6. not sure "cleaned it" included cleaning the strings. Putting a guitar away with dirty (not wiped-down) strings is likely the main cause for the problem described by the OP.
  7. Hi and welcome. My 88 dot reissue has had 008"-038", 009"-042" and 010"-046" strings, each for long lengths of time. Eventually, I decided to keep it at the heavier 010"-046" and even cranked the action up a little to make it easier for what little slide playing I'm capable of. I should note that "high" action for me is still relatively low, maybe 7/64" at the bass E and 4/64" at the top E at the 12th fret. The neck has just a tiny bit of relief. This set-up allows me to play anything I normally play on other guitars but I think the tone is a little better with the thicker strings. Set-up on Gibson guitars is easy; just take a look at a bunch of YouTube videos and your are pretty much set to go. A 2017 guitar should not need much; frets should be level so maybe just a truss rod tweak to set the neck with a small amount of relief once you've chosen your preferred string gauges. What amp(s) are you running through?
  8. Hi Michael: Welcome to this group. Please invest in guitar stands; your picture scares me as it shows how LP headstocks get broken off. 'love the baby Voxes. You will love the ES-335.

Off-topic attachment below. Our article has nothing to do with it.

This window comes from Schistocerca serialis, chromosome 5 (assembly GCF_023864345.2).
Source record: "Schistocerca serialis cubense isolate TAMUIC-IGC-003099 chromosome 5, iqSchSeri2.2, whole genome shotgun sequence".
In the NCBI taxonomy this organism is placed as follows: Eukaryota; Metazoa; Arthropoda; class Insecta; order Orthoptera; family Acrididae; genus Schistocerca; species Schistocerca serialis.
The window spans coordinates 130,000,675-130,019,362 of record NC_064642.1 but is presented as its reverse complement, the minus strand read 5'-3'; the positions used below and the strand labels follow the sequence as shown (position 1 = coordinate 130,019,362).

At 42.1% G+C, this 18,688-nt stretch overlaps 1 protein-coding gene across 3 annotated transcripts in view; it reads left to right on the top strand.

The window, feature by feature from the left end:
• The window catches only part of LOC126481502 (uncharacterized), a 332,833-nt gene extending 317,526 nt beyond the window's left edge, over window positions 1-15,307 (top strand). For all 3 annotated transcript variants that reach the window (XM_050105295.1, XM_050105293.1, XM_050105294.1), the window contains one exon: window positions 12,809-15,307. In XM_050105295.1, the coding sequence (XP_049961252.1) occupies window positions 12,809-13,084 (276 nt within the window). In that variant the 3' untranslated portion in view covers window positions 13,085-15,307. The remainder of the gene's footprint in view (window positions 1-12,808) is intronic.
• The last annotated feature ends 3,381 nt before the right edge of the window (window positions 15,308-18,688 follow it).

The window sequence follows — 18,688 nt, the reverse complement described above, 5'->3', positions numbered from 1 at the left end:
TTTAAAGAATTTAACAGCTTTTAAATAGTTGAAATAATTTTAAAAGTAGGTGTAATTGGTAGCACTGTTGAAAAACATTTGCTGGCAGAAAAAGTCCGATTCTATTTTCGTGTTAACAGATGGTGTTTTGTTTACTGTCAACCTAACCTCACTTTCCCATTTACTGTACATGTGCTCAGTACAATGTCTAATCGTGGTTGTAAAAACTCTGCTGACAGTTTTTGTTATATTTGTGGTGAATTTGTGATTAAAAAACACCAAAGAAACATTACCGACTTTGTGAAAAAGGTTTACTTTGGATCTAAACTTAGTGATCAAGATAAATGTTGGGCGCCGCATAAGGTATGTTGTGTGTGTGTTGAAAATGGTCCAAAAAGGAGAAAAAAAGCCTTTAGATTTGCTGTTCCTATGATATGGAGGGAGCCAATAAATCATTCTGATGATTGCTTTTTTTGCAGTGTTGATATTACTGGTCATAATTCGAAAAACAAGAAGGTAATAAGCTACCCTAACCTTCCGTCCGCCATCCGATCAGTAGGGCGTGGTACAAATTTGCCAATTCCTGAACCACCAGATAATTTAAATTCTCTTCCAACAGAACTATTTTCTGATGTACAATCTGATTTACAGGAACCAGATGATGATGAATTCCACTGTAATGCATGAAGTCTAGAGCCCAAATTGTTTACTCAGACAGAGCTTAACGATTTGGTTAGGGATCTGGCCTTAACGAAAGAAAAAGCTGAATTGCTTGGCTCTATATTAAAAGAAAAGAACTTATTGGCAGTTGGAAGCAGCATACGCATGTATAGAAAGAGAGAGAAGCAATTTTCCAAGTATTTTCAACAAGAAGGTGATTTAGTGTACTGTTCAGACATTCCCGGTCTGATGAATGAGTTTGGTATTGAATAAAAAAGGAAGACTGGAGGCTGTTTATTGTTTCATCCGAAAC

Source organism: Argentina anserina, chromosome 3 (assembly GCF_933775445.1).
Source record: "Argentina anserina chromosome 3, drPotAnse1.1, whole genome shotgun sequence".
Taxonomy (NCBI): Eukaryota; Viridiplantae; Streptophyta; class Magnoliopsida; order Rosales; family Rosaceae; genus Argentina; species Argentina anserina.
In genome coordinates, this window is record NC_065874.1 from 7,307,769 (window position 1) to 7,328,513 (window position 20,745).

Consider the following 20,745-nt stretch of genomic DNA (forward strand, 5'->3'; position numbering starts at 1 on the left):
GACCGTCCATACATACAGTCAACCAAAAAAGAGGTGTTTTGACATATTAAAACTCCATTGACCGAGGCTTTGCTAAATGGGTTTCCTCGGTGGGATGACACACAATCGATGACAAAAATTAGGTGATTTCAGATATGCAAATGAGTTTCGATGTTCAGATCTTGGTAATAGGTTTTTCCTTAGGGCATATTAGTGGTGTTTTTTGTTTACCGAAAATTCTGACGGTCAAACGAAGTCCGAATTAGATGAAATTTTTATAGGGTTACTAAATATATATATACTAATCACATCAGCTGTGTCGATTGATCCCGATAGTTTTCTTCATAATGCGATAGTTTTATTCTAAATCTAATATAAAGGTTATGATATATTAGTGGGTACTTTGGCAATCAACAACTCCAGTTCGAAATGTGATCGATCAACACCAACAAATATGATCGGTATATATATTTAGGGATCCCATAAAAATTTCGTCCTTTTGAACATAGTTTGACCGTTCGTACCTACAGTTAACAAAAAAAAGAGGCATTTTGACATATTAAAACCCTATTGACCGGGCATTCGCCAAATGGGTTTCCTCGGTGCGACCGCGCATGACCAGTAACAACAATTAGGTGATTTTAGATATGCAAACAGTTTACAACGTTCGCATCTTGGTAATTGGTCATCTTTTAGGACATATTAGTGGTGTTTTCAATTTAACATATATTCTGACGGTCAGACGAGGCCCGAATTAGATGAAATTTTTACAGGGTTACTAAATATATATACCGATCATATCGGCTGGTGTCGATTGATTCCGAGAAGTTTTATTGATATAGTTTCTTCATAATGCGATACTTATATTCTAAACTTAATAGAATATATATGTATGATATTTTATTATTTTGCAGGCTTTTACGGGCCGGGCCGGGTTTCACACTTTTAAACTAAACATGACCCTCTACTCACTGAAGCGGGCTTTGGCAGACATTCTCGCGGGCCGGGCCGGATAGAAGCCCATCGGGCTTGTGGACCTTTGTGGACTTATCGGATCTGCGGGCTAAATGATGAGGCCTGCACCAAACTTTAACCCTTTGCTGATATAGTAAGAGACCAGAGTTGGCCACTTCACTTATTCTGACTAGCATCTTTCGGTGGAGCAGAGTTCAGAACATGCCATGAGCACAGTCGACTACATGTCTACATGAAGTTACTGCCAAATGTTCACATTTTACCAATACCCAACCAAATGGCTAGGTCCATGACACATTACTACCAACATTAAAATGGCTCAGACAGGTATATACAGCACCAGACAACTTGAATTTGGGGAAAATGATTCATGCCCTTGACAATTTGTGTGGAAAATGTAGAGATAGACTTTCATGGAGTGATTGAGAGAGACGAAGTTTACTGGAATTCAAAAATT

9. Technically, the picture shows a "good"break; it's long, looks quite clean and there is a massive surface area for the glue to work on. I'd very comfortable fix this myself; just use good glue and lots of clamps then use super fine sand paper to clean up the lines of the break and re-polish. The break looks so clean that I'm sure it will not be obvious once repaired. There doesn't appear to be any missing chunks/splinters.
  10. Sorry; just re-read. Both pups work in the middle position so the pup wiring is not the issue pointing to a switch problem as you suspected. Weird that the problem persists with a new switch. Is it possible that your original switch wiring was wrong and you simply duplicated the same when installing the new switch? This is the only scenario that makes sense to me.